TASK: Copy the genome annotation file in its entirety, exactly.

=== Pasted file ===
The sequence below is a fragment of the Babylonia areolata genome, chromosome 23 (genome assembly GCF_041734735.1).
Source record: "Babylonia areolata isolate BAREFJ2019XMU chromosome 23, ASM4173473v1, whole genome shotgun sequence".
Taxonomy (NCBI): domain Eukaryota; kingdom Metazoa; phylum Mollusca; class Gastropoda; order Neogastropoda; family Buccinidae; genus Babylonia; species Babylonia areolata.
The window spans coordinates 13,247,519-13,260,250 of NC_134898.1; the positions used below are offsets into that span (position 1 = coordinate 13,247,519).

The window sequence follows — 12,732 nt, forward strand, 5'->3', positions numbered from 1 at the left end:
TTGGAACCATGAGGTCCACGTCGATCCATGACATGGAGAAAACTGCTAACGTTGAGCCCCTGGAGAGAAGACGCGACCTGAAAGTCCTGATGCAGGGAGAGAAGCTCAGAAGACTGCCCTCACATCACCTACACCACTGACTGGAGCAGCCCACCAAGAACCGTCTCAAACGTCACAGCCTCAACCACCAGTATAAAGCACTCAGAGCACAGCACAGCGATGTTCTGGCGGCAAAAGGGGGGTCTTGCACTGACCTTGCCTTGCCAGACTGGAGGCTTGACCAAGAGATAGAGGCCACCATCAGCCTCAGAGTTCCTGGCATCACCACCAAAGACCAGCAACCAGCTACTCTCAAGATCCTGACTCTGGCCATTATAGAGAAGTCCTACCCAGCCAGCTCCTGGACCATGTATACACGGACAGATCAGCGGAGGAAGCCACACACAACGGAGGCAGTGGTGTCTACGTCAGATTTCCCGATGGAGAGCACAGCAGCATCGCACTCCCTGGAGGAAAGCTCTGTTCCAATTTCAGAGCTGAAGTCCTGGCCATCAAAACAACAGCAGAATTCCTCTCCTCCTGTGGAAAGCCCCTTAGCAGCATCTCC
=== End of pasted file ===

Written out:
The sequence below is a fragment of the Babylonia areolata genome, chromosome 23 (genome assembly GCF_041734735.1).
Source record: "Babylonia areolata isolate BAREFJ2019XMU chromosome 23, ASM4173473v1, whole genome shotgun sequence".
Taxonomy (NCBI): domain Eukaryota; kingdom Metazoa; phylum Mollusca; class Gastropoda; order Neogastropoda; family Buccinidae; genus Babylonia; species Babylonia areolata.
The window spans coordinates 13,247,519-13,260,250 of NC_134898.1; the positions used below are offsets into that span (position 1 = coordinate 13,247,519).

The window sequence follows — 12,732 nt, forward strand, 5'->3', positions numbered from 1 at the left end:
TTGGAACCATGAGGTCCACGTCGATCCATGACATGGAGAAAACTGCTAACGTTGAGCCCCTGGAGAGAAGACGCGACCTGAAAGTCCTGATGCAGGGAGAGAAGCTCAGAAGACTGCCCTCACATCACCTACACCACTGACTGGAGCAGCCCACCAAGAACCGTCTCAAACGTCACAGCCTCAACCACCAGTATAAAGCACTCAGAGCACAGCACAGCGATGTTCTGGCGGCAAAAGGGGGGTCTTGCACTGACCTTGCCTTGCCAGACTGGAGGCTTGACCAAGAGATAGAGGCCACCATCAGCCTCAGAGTTCCTGGCATCACCACCAAAGACCAGCAACCAGCTACTCTCAAGATCCTGACTCTGGCCATTATAGAGAAGTCCTACCCAGCCAGCTCCTGGACCATGTATACACGGACAGATCAGCGGAGGAAGCCACACACAACGGAGGCAGTGGTGTCTACGTCAGATTTCCCGATGGAGAGCACAGCAGCATCGCACTCCCTGGAGGAAAGCTCTGTTCCAATTTCAGAGCTGAAGTCCTGGCCATCAAAACAACAGCAGAATTCCTCTCCTCCTGTGGAAAGCCCCTTAGCAGCATCTCC